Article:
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  • Remembering Daya Krishna and G. C. Pande:Two Giants of Post-Independence Indian Philosophy
  • Jay Garfield and Arindam Chakrabarti

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Daya Krishna

(Photo courtesy of Jay Garfield)

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Govind Chandra Pande

(Photo courtesy of his daughter amita sharma)

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Daya Krishna was the public face of Indian philosophy in the first half-century after Indian independence. Nobody on the Indian scene in that period came close to him in influence or in contribution to the profession. Nobody else in the world thought as hard or as fruitfully about the relation of Indian philosophy to that of the rest of the world, and nobody else dared to think as creatively and even as heretically about the history of Indian philosophy itself. To be sure, the Indian philosophical scene during this period was always a vibrant and creative matrix of thought, and many contributed to that fertile mix, but for all of the talent, diversity of thought, and creativity it comprised, Daya Krishna stood alone as an institutional and intellectual leader.

The range of Daya Krishna’s contribution is immense. He wrote dozens of important philosophical articles and books on a wide range of topics, including the philosophy of language and logic, epistemology, ethics, social and political philosophy, the philosophy of history, aesthetics, and the philosophy of the social sciences, as well as on the history of Indian philosophy and on the enterprise of cross-cultural philosophy. He frequently appeared as a distinguished lecturer at universities, research institutes, and major international conferences, and many of these lectures were later published and themselves became the topics of subsequent seminars. He provided years of sage leadership at the University of Rajasthan, contributing to the training of two generations of younger philosophers.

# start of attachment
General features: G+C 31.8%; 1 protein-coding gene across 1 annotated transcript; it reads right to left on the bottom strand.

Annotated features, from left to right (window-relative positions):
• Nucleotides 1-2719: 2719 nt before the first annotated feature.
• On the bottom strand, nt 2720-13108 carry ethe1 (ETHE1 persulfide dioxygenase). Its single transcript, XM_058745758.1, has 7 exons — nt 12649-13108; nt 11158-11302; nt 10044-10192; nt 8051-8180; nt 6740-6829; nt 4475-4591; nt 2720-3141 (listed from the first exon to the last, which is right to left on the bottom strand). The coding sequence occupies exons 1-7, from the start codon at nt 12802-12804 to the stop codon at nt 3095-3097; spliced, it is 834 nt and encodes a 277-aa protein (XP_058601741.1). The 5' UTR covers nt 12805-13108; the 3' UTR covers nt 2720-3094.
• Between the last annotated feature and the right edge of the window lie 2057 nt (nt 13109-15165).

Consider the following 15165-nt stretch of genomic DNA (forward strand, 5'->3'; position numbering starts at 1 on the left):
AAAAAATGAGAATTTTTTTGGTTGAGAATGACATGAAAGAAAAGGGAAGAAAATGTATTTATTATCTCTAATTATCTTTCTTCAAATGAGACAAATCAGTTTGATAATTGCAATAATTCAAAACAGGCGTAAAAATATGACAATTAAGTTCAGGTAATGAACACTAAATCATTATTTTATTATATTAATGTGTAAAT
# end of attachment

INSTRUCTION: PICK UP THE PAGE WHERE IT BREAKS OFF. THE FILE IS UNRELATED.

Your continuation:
Daya Krishna was a regular participant in cross-cultural philosophical exchanges, both within and outside India. He was a guest at the East-West Center and a participant in several East-West Philosophers’ Conferences. But in India he is better known for “the Jaipur experiment” and its successors at Pune, Sarnath, Tirupati, and Srinagar, in which traditional Indian pandits met with scholars of modern philosophy to discuss contemporary philosophical topics from the standpoint of the Indian philosophical [End Page 459] traditions. The best known of his projects along these lines is the Saṃvāda project, which brought Nyāya pandits and scholars of contemporary Western philosophers together in Pune in 1983 to discuss Russell’s theory of descriptions and related topics in logic and the philosophy of language. The last decades of his life were devoted to the editing of the “Jaipur Ṛg Veda,” as yet unpublished, which promises an iconoclastic reading of that classical text.

In all of these projects, it was Daya Krishna’s aim both to historicize Indian philosophy and to free it from its history. He never saw these goals as being in tension or even as paradoxical. And he was right. On the one hand, he decried the ahistorical approach to pigeonholing Indian philosophers and philosophical texts into isolated, putatively homogeneous siddhantas. Doing so, he argues, occludes differences, obscures connections, elides progress, denigrates the progressive and creative nature of commentary, and devalues Indian philosophy itself and the vibrancy of Indian civilization in its intellectual manifestations.

On the other hand, he decried with equal passion the reduction of Indian philosophy to its own history. To treat Indian philosophy as an object of primarily curatorial interest, he argued, was also to deprecate Indian intellectual life, to treat Indian civilization as dead and a source not of contemporary ideas but only of anthropological or historical insights. Indian philosophy, he emphasized, is as much a living tradition as is Western or Chinese philosophy, as indebted to its own history as is any other great intellectual tradition, and as progressive and concerned with ideas of current interest as any other philosophical tradition. To study Indian philosophy is hence not simply to be a historian but to be a practitioner. And Daya Krishna was emphatically both historian and practitioner.

Moreover, he argued, the tendency toward ahistorical siddhanta theory and the tendency toward reductive historicism suffer equally from...